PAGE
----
In reply, Producer first cites the ore tenus rule and then argues that Broker did not produce a purchaser ready, willing, and able to buy Producer's coal. Producer also contends that oral acceptance of the offer did not create a valid oral contract because the offer letter stated, "If you agree to the terms and conditions set forth above, please sign and return one copy to us."

The general rule regarding a broker's right to receive a commission is that unless the seller and the broker have agreed to the contrary the broker is entitled to receive a commission when he procures a purchaser ready, willing, and able to buy on the seller's terms, even though the sale is never consummated. Espalla v. Lyon Co., 226 Ala. 235, 146 So. 398 (1933); O'Neal v. Plowden, 220 Ala. 317, 124 So. 882 (1929); Alabama Fuel & Iron Co. v. Adams, Rowe Malone v. Dillard, 216 Ala. 361, 102 So. 705 (1925). Generally it is not necessary that the broker produce a purchaser whom the seller knows to be ready, willing, and able to buy as long as the purchaser is in fact ready, willing, and able to buy. Smith v. Sharp Real Estate Co., 200 Ala. 666, 77 So. 40 (1917).

In this case, the trial court found that Producer and Broker had agreed that Broker was to receive a commission if, and only if, the offer resulted in a legally enforceable contract. It is our conclusion that this finding is not supported by the evidence in the case. We think it to be "clearly erroneous" under Rule 52, ARCP. Producer's president, testifying concerning the amount of the commission, stated that there was never any agreement regarding a commission. Our examination of the record has revealed no evidence whatsoever of any agreement concerning Broker's right to a commission. Since there was no evidence of an agreement to the contrary, Broker was entitled to a commission upon its producing a purchaser ready, willing, and able to buy on Producer's terms. Authorities, supra.

Whether a broker has produced a purchaser who is ready, willing, and able to buy upon the seller's terms is a question for the trier of fact.[1]Espalla v. Lyon Co., supra. Because this question has not been addressed by the trier of fact in this case, we reverse and remand for a new trial.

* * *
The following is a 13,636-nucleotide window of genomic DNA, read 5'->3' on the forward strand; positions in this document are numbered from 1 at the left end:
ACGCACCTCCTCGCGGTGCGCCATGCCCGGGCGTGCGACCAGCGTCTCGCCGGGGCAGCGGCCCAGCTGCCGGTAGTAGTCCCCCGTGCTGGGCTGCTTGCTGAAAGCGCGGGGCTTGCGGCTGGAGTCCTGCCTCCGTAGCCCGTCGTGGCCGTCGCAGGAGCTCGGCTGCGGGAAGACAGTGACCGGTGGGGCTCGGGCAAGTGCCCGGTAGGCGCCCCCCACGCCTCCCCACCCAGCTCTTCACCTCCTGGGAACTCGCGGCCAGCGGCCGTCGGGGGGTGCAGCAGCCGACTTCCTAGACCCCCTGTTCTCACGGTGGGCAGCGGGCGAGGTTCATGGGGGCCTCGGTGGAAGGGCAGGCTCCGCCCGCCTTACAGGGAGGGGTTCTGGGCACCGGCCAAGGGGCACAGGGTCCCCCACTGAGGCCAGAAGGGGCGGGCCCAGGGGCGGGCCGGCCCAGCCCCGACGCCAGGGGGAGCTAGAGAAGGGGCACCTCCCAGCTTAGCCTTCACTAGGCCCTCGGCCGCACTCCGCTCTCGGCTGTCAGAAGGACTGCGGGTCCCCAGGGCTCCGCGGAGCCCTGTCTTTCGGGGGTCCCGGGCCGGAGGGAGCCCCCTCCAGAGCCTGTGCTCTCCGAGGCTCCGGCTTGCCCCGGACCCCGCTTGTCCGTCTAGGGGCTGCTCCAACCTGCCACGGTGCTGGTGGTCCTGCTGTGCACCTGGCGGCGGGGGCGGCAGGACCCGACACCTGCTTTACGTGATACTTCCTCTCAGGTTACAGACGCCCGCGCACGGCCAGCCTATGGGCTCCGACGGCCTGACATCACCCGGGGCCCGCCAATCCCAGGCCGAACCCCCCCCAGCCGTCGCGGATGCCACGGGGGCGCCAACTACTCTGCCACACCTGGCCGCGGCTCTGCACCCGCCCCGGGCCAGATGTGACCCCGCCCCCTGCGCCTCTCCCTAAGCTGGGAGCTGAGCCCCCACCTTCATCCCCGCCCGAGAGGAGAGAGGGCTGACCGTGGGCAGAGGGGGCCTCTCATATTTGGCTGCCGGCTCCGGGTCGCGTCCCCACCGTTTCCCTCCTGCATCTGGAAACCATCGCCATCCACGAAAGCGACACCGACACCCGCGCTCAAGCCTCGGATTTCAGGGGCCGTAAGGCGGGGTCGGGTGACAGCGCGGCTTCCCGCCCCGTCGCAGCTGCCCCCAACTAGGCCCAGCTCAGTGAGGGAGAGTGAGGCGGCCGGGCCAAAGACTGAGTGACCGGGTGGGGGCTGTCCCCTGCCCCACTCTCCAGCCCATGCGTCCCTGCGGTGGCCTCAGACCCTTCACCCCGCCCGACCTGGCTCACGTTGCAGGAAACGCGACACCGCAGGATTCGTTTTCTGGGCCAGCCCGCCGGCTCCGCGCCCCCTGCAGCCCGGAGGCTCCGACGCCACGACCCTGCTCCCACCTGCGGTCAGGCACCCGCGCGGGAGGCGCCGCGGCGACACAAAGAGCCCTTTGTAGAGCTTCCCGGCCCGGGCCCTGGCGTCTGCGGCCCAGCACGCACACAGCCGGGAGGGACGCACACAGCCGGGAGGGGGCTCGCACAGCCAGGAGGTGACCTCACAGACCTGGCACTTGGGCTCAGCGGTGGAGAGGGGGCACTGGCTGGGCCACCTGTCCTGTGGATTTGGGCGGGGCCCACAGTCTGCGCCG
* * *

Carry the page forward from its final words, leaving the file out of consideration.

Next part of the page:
II. The Producer's Counterclaim

Producer counterclaimed for money allegedly due on open account for three transactions. The trial court found Broker was indebted to Producer for two of those transactions. Broker contends that the evidence does not support the court's finding *1010 regarding either of the two transactions. Producer replies that invoices and records kept in the ordinary course of business were introduced into evidence and showed "rather conclusively" a balance owing.

Having examined the record, we do not think that the findings of the trial court on the counterclaim are clearly erroneous. Rule 52, ARCP. Therefore, we affirm the judgment for Producer on its counterclaim.


JONES, ALMON, and EMBRY, JJ., and SIMMONS, R. C. J., sitting by designation of the Chief Justice, concur.


[1] It is contended by Producer that Alabama Power Company was not ready, willing, and able to buy upon the terms of the offer but altered the terms in its purchase order. We do not address this issue as it enters into the trial court's determination as to whether the Power Company was ready, willing and able.